Even experienced fundraisers can benefit from a refresher course on the basics. Read on to learn more about trusts and the role they play in charitable giving.
Trusts: the basics
A trust operates as a three-party arrangement whereby one party (typically known as the trustor or settlor) transfers property to a second party (the trustee or fiduciary) to manage in accordance with the trust’s instructions for the benefit of one or more third parties (the beneficiary(ies) and remainder).
Trusts may be established during one’s lifetime (inter vivos) or upon one’s death (testamentary). While some trusts may be revoked or changed at the trustor’s request (revocable), others are structured so that the major provisions or functions of the trust may not be changed (irrevocable). Trusts may operate for non-charitable purposes, for charitable purposes, or both (split-interest trusts). Of the split-interest trusts, charitable remainder trusts, charitable lead trusts, and pooled income funds are the three most common.
By far the most popular form of charitable split-interest trust, charitable remainder trusts are irrevocable trusts that typically provide payments for one or more non-charitable beneficiaries for life, for a term of up to 20 years, or for a permissible combination of lifetime and a term of years, before a charitable remainder receives the trust assets. The trustee may be an individual, bank, trust company, or charity. Charitable remainder trusts may be structured to provide either fixed (annuity trust) or variable (unitrust) payments to the current beneficiary. The minimum payment rate is 5% with a maximum of 50%. Under IRS guidelines, the charitable deduction is usually in the 20%-50% range, but must be at least 10% for a charitable remainder trust to qualify for favorable tax treatment. The trust itself is considered to be a charitable entity for tax purposes, so no income received by the trust is taxable, allowing for tax-free buildup of the trust to the extent earnings are not required to be paid to beneficiaries.
Charitable lead trusts are the second most popular type of charitable trust. Unlike charitable remainder trusts, lead trusts make a charity the beneficiary of payments and non-charitable entities the remainder beneficiaries. When the trust terminates, the assets are returned to the donor (a grantor lead trust) or others designated by the donor (a non-grantor lead trust). The payments to charity may be fixed (annuity-trust type) or variable (unitrust type). The lead trust itself is not tax exempt, and as a result any income or capital gains not paid to charity in a given year may be subject to taxation. Lead trusts have sometimes been used as “temporary family foundations” that provide payments to charity for a period of time before assets are returned to the donor or designated heirs at an agreed upon future date.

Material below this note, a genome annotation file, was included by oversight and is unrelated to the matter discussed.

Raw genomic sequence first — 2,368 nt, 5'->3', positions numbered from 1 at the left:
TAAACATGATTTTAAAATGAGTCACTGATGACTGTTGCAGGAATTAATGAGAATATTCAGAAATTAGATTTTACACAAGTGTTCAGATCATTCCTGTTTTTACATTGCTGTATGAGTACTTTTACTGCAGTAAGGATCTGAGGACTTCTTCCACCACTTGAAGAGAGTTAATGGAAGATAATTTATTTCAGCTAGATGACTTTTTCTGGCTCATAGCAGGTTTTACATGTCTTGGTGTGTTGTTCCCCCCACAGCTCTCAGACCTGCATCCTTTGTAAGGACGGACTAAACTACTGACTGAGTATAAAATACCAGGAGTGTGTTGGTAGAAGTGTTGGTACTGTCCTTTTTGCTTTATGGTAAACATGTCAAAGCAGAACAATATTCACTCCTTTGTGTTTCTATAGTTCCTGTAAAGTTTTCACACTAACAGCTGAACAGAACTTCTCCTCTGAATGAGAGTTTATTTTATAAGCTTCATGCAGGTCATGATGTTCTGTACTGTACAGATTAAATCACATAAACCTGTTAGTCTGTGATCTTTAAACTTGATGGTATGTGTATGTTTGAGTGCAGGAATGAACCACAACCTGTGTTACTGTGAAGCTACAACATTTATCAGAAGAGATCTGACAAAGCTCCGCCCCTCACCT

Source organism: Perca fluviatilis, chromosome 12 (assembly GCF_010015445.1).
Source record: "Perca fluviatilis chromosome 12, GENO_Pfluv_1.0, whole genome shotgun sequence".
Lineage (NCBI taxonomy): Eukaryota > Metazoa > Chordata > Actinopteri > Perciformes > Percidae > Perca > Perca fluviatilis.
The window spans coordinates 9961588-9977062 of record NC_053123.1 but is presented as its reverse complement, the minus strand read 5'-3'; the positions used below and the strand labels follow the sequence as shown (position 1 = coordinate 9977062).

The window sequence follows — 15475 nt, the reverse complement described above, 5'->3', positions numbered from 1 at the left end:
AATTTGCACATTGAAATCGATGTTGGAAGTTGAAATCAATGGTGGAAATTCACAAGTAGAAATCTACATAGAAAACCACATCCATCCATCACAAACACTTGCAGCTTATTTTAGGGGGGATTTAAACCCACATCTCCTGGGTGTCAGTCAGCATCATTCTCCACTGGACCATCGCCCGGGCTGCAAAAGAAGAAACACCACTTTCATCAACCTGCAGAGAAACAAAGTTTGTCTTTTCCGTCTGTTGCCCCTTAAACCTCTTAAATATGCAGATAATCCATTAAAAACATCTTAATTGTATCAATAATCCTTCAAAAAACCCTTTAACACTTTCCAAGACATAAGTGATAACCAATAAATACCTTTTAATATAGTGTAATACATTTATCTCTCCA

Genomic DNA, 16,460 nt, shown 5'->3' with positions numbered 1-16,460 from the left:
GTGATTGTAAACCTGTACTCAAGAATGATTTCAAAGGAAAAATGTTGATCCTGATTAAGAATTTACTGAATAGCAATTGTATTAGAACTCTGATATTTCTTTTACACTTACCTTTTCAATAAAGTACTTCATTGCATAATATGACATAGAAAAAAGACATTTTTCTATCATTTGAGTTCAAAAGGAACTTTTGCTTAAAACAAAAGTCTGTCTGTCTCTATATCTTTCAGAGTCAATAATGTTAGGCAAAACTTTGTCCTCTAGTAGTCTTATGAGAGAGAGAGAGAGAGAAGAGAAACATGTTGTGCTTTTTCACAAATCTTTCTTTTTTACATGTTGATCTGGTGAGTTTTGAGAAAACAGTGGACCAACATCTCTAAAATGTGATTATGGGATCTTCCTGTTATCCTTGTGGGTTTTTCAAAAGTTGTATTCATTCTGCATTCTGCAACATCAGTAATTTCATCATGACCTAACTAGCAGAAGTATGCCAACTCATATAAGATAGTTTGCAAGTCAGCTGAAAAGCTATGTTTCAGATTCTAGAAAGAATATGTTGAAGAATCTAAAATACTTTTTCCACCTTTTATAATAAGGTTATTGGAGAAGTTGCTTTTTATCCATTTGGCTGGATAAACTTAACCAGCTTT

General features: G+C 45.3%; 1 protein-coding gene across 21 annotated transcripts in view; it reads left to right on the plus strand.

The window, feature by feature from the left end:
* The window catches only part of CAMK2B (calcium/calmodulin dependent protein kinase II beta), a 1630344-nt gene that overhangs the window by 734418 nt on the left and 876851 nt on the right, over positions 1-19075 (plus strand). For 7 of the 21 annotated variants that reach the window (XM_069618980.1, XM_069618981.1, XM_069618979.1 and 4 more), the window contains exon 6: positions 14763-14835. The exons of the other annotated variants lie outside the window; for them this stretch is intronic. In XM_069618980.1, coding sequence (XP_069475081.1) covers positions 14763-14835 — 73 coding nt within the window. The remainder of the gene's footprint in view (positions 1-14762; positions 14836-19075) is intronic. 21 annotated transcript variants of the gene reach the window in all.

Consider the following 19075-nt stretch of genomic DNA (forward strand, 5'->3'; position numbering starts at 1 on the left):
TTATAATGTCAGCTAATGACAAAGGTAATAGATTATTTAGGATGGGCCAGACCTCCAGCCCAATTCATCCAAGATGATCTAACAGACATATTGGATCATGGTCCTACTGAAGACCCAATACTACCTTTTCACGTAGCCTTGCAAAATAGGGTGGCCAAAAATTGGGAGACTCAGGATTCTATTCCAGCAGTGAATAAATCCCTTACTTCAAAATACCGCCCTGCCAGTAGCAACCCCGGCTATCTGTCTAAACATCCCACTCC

A pooled income fund is a trust established and maintained by a public charity that distributes income to non-charitable beneficiaries for the remainder of their lifetimes. The income beneficiaries receive a pro rata share of the trust earnings based upon their respective shares in the fund. All distributions are taxed as ordinary income.
Nuts and bolts
All of these split-interest trusts are subject to private foundation prohibitions provided in the Internal Revenue Service guidelines. See IRS sections 4947, 4945, 4944, 4943, 4941, etc., for more information. Various trusts are required to file annual tax returns and supply information to beneficiaries for use in preparing their taxes.
As noted in the article on page one, based upon the most recent figures available for 2000, a total of 113,075 charitable split-interest trust returns were filed that year. These trusts held approximately $94 billion in assets. Charitable remainder unitrusts accounted for 74.5% of the returns, followed by annuity trusts at 20%, lead trusts at 4%, and pooled income funds at 1.4%.